Additionally, Pakistan should not be championing a particular option for Kashmir. Prime Minister Imran Khan rightly stated at the United Stated Institute for Peace (USIP) event that it is not for Pakistanis to decide what the Kashmiris want, it is for the Kashmiri to decide that. It was well received by  the Kashmiris.

That is why, in my view, Pakistan should only emphasise the Kashmiris’ right of self-determination, instead of raising the slogan of “Kashmir Banega Pakistan” at the official level. If Kashmiris raise this slogan on their own, that is fine, but Pakistani officials should refrain from it – at least those at the highest level. The principle of self-determination is stipulated by the UN charter and is applicable under the UNSC resolutions on Kashmir.

But why a separate AJK government office, given that the Pakistani government already represents them? Why not a Kashmiri leadership through national parliamentary bodies?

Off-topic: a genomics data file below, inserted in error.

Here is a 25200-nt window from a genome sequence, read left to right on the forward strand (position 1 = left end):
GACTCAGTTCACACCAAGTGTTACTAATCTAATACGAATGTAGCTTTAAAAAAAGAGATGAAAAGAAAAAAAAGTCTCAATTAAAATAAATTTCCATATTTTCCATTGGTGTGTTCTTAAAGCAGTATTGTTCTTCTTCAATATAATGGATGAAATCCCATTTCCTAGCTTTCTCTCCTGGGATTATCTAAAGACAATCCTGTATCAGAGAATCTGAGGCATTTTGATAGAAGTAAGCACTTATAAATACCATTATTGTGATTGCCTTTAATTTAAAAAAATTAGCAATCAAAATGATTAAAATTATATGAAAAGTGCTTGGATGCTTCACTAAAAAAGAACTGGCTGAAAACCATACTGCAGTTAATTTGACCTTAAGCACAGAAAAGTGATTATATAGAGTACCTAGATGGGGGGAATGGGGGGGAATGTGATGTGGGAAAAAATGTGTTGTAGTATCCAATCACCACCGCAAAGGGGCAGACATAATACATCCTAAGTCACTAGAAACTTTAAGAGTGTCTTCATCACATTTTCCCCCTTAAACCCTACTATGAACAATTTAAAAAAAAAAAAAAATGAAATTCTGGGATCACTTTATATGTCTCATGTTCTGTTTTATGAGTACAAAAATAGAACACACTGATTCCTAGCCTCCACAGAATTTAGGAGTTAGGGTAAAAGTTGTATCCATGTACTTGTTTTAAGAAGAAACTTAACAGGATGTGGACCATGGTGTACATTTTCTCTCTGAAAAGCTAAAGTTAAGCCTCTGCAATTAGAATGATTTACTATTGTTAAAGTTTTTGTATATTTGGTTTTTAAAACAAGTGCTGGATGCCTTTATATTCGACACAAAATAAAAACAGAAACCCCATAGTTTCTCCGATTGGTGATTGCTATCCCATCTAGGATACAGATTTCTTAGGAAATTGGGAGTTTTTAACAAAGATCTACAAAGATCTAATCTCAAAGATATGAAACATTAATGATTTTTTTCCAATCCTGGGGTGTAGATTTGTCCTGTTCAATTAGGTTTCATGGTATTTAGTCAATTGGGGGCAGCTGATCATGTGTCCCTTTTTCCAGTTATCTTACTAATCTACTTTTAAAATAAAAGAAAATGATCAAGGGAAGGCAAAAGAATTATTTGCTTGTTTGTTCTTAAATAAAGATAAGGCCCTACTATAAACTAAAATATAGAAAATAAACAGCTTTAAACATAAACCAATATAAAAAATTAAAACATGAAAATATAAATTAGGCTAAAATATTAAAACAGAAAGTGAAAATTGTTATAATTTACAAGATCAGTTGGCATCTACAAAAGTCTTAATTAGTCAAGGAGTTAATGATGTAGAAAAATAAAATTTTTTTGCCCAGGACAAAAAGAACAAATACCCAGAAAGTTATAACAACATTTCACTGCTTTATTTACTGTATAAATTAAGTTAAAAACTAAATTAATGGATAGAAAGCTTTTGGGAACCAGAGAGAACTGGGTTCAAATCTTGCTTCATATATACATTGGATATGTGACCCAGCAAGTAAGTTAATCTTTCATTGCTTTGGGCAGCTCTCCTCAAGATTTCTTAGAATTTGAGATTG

I admit that the AJK government may not be considered a sovereign state. All I’m saying is that it should be allowed to run a small foreign office, for external affairs. Hong Kong, for example, runs some of its external relations under a special law, while the government of China is responsible for its defence. Additionally, Hong Kong is member of several international organisations such as the Asia-Pacific Economic Cooperation (APEC), the World Trade Organisation (WTO), and it participates on its own in the United Nations Sustainable Development Goals forums.

As far as parliamentary bodies are concerned, yes, they do have a role, but there is no alternative to the local voices and the affected party. Besides, Kashmiris across the LoC consider the August 5 move of the Indian government a turning point in their contemporary history and view it as a watershed moment, just as the US views 9/11.

How do you view the international response to India’s August 6 move on Kashmir?